Commercial fishermen, conservationists and policy makers have worked out a plan that benefits the ocean environment and commercial fishermen on the West Coast – and it all started in Monterey! In April, the Pacific Fishery Management Council (PFMC) moved to protect 140,000 square miles of ecologically sensitive marine habitat, while opening thousands of square miles of previously closed fishing grounds.
There has been a lot of buzz lately around our new Fish Hub program, with stories airing on KAZU and KION as well as articles in Edible Monterey Bay and Civil Eats. Which is prompting a lot of people to ask: what exactly is a fish hub? Here we explain the why, the what, and the who of our new program to rebuild local markets for Monterey Bay seafood.
The Monterey Canyon bisects the bay and drops to over two miles deep - twice the depth as Arizona’s Grand Canyon! It’s the largest and deepest canyon off the Pacific Coast, with tributaries including Soquel Canyon to the north, and Carmel Canyon to the south. Krill from the deep canyons migrate up to the surface every night, helping to support the Monterey ecosystem.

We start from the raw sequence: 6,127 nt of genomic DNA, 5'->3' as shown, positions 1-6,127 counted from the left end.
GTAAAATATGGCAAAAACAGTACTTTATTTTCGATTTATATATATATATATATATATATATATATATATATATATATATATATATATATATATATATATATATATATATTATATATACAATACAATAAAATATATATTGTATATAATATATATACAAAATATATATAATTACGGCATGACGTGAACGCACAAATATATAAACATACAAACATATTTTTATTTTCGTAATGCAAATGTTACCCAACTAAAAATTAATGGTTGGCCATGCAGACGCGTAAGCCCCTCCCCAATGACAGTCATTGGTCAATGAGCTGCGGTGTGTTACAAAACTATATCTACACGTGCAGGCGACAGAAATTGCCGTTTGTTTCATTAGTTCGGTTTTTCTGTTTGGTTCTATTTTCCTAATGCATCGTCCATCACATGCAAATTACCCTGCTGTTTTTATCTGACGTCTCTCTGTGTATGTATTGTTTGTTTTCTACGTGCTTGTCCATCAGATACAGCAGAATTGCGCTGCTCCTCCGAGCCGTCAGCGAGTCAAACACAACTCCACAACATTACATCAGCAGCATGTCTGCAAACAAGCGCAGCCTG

Roger, who starts on March 19th, will be responsible for rebuilding local and regional markets for local seafood as part of our new Fish Hub program, which seeks to aggregate demand, coordinate logistics, and promote sustainable, Monterey Bay landed seafood.
Now restaurants and markets can proudly feature three more delicious groundfish on their menus. This month the National Marine Fisheries Service announced that Pacific ocean perch is recovered, 34 years ahead of projected schedule!
Pacific Elementary School in Davenport is serving bocaccio rockfish tacos, and the students love them! Bocaccio rockfish is a healthy, local seafood choice, and is one of three West Coast groundfish species that have recovered in recent months.
Humpbacks lunge feeding, orcas waiting to pounce on passing gray whales, and even pods of the mighty blue whale have been spotted in Monterey Bay. This is great news! However, more whales means more chances for mishaps when it comes to lost crab pots.
For the second year in a row, the Monterey Bay Fisheries Trust is proud to be part of the Marine Resource Education Program West (MREP West), a workshop series designed for fishermen to learn about fisheries science and management.
We were excited to be featured in the Civil Eats article, "Can Fish Hubs Rebuild Demand for Local Fish?" The article highlights our collaboration with local fishermen, non-profits and others in developing local markets for our seafood.